Bernard Bigot, a French scientist leading a large worldwide effort to show that nuclear fusion can be a feasible source of energy, has actually passed away
PARIS — Bernard Bigot, a French scientist leading a large worldwide effort to show that nuclear fusion can be a feasible source of energy, has actually passed away. He was 72.
The company behind the International Thermonuclear Experimental Reactor, or ITER, stated Bigot passed away Saturday from an undefined health problem. The company’s director basic given that March 2015, Bigot was approaching the midway point of his 2nd term, due to end in 2025.
An ITER declaration explained his death as “a tragic blow to the global fusion community.”
His deputy, Eisuke Tada, will take control of management of the ITER project throughout the look for Bigot’s follower.
Unlike existing fission reactors that produce radioactive waste and often devastating crises, supporters of fusion state it provides a tidy and practically unlimited supply of energy if researchers and engineers can harness it.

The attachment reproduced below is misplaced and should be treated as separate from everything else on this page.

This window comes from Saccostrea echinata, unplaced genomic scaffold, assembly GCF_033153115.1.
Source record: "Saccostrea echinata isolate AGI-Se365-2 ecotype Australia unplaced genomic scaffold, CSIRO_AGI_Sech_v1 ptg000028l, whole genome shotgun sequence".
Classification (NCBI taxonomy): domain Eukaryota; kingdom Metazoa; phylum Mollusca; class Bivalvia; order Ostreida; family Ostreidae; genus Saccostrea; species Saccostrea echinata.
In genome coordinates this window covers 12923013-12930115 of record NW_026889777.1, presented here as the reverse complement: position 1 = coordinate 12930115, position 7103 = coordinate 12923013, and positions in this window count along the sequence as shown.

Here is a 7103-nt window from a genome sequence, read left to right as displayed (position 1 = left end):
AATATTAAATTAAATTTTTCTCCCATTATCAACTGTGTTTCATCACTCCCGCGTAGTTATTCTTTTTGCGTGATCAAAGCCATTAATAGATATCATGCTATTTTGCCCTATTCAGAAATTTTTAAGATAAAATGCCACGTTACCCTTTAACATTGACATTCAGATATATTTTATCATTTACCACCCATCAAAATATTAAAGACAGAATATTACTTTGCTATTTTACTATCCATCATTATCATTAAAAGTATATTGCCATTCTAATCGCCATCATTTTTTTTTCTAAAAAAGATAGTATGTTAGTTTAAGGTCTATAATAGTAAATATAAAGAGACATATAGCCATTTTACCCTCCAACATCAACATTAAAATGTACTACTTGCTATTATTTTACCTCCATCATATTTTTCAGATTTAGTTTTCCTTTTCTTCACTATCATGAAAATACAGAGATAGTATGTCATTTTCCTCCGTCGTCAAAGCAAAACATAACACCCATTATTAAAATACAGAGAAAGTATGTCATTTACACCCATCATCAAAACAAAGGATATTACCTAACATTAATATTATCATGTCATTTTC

ITER project members —- China, the European Union, India, Japan, South Korea, Russia and the United States — are developing a doughnut-shaped gadget called a tokamak in Saint-Paul-les-Durance in southern France. It is billed as the world’s biggest science project. The goal is to trap hydrogen that’s been heated up to 150 million degrees Celsius (270 million Fahrenheit) for enough time to enable atoms to fuse together.
The procedure leads to the release of big quantities of heat. While ITER won’t produce electrical energy, researchers hope it will show that such a fusion reactor can produce more energy than it takes in.
ITER is now more than 75% total and researchers intend to fire up the reactor by early 2026.